Also known as
National Basketball Day
annually on November 6th
Basketball is one of the most popular team sports in the world and we celebrate it today, on the anniversary of the birth of James Naismith, its creator. Naismith was born in 1861 in Almonte, Ontario, Canada. After leaving a position as the athletics director at McGill University in Montreal, Naismith came to the United States—a country where he would eventually gain citizenship—to the YMCA International Training School in Springfield, Massachusetts, to teach physical education. His superior asked him to come up with an indoor sport that could be played during winter, which would be fair and not too rough. In December 1891, Naismith came up with "basket ball."
Naismith nailed peach baskets to the balcony at each end of the YMCA's gymnasium, at the height of ten feet. He divided his students into two teams and told them to try to toss the ball into the baskets. During the first game, nine players were on each team, and they played with a soccer ball. Naismith came up with thirteen basic rules for basketball, which became the game's first rulebook. On January 15, 1892, it was published in Triangle, the International Training School's paper.
Naismith went on to establish the University of Kansas' basketball program, and in 1937, helped create the National Association of Intercollegiate Basketball, which later would become known as the National Association of Intercollegiate Athletics (NAIA). Ironically, he also invented the first football helmet. Naismith died on November 28, 1939, at the age of 78, in Lawrence, Kansas. His book Basketball: Its Origin and Development was published posthumously. The Naismith Memorial Basketball Hall of Fame was established in Springfield, Massachusetts, in 1959, with Naismith as its first inductee.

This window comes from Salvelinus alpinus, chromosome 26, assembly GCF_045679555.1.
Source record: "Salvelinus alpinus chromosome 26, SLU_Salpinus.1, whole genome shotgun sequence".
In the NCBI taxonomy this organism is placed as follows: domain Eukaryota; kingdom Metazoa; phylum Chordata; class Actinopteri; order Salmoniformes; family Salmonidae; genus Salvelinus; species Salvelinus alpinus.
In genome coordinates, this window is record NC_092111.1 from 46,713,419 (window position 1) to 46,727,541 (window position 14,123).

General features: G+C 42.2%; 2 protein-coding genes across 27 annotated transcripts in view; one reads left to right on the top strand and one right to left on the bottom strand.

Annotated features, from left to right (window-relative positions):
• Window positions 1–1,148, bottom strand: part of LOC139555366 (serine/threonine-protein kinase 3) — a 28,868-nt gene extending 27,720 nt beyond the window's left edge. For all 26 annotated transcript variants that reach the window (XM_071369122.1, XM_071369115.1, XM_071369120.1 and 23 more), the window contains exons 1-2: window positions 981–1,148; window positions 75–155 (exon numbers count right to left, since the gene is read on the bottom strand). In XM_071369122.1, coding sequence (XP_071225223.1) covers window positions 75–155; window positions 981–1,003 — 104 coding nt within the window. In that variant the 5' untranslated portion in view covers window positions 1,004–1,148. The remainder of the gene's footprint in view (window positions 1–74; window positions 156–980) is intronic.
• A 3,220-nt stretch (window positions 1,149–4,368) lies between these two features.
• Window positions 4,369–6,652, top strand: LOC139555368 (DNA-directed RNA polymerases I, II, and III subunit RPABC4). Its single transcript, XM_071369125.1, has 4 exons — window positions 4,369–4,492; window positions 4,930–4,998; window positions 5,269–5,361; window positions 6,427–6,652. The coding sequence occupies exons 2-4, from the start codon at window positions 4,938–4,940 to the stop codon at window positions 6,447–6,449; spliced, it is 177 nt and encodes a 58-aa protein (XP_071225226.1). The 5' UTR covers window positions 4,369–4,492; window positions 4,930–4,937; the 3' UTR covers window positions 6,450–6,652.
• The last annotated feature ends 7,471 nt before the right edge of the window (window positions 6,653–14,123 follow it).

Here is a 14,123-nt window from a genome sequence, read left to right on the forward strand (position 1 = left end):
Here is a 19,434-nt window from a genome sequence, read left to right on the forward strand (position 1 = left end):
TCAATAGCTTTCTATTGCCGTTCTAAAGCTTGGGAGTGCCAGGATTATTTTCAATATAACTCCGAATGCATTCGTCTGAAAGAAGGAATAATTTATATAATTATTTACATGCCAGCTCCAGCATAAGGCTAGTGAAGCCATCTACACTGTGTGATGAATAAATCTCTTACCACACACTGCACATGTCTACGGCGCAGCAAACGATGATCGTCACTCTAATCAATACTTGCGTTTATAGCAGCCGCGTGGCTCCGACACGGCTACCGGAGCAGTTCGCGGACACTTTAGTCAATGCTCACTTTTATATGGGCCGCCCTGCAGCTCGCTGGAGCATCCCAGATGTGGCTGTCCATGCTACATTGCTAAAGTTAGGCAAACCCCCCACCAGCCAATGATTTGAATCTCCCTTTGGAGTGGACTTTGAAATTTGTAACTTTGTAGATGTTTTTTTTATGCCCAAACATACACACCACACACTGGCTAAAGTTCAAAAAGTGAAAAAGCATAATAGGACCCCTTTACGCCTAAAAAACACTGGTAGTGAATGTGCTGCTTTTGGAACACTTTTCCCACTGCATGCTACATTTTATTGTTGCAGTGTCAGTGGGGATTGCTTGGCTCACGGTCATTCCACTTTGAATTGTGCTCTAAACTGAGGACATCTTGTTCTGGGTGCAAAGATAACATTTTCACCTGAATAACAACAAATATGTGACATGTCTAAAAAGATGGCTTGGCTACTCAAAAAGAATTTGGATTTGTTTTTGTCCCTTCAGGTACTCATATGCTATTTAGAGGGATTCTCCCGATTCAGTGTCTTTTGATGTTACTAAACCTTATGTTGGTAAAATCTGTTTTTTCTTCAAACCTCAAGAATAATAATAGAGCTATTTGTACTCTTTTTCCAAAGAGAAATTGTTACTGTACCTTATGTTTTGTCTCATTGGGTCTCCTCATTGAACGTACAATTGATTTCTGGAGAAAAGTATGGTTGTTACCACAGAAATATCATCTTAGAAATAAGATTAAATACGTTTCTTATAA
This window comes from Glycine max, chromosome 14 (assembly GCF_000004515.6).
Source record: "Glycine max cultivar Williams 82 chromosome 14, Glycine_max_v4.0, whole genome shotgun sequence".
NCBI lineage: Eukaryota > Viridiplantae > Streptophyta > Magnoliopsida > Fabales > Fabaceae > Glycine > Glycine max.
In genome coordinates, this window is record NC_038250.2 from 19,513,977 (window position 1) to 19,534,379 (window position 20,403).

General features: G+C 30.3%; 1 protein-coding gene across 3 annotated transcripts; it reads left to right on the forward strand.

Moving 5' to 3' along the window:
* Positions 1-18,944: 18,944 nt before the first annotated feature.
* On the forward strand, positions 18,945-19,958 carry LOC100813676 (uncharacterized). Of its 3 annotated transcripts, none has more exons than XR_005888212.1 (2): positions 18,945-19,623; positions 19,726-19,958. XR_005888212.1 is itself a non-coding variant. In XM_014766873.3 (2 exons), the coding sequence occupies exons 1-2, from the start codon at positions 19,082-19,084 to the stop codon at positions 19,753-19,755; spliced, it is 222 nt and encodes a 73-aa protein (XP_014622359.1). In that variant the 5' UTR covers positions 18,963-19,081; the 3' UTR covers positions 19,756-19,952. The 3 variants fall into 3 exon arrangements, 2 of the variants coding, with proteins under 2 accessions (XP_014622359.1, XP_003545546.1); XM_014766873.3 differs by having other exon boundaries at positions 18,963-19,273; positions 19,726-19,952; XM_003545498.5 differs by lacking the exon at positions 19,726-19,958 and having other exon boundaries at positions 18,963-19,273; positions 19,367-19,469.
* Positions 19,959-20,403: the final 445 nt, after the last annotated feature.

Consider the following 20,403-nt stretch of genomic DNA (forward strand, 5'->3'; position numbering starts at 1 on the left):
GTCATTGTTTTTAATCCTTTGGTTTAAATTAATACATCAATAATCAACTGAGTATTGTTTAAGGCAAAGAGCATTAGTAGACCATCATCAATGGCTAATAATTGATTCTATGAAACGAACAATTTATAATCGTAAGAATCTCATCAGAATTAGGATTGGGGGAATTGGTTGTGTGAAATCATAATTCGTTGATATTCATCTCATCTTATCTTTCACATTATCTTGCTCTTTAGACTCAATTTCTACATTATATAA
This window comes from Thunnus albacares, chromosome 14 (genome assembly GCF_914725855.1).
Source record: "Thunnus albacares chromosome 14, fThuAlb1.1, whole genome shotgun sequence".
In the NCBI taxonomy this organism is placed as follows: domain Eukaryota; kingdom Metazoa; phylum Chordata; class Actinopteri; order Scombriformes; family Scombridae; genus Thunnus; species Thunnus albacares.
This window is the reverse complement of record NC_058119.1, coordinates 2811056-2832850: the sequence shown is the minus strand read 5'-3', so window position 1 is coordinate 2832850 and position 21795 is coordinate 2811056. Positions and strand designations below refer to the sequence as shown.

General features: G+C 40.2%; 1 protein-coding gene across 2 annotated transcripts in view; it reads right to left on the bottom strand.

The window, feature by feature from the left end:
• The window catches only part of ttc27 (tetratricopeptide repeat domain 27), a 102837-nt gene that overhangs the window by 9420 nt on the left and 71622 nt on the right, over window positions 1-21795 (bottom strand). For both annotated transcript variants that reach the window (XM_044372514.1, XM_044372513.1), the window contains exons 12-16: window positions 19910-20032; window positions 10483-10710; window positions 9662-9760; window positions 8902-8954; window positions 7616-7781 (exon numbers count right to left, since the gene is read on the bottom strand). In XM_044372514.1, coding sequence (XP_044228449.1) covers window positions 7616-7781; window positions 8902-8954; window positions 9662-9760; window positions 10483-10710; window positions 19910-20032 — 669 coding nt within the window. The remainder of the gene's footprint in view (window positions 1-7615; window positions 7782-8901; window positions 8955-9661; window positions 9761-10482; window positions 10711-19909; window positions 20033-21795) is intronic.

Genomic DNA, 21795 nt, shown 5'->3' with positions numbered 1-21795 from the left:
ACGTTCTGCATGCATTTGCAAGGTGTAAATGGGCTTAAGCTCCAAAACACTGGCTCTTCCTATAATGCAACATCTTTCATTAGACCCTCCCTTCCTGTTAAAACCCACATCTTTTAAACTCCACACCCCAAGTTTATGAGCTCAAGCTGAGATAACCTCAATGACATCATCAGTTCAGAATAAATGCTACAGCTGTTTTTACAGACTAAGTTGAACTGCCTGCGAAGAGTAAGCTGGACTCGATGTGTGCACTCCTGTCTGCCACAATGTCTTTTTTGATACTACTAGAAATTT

It didn't take long for basketball to take hold following its 1891 introduction. The first public basketball match was held in 1892, and the game spread to YMCAs around the world after the organization began promoting it internationally in 1893. The first basketball hit the market in 1894, which was larger than a soccer ball, which had been the "basketball" of choice up to that point. The first intercollegiate men's match was held in 1895, between the Minnesota School of Agriculture and Hamline College; the first women's match took place the following year, between Stanford and Berkeley. The first professional league, the National Basketball League, formed in 1898. Basketball was a demonstration sport at the 1904 Summer Olympics in St. Louis, Missouri, and became an official sport for men at the 1936 Summer Olympics in Berlin, Germany. It became an Olympic sport for women in 1976.
Basketball rules changed often in the early years. For example, a basket was originally worth three points, but in the mid-1890s it was changed to two points, and a free throw went from three points to one point. The three-point field goal was added many years later. The pace of the game sped up over the years and the number of points that each game averaged increased. The number of players that were on a court at a time also changed. The first basketball game ever had nine players on each team, but this number was in flux for the first decade of the game's existence. In 1900, the number was set to five players for each team, which remains today. There are two guards, two forwards, and a center.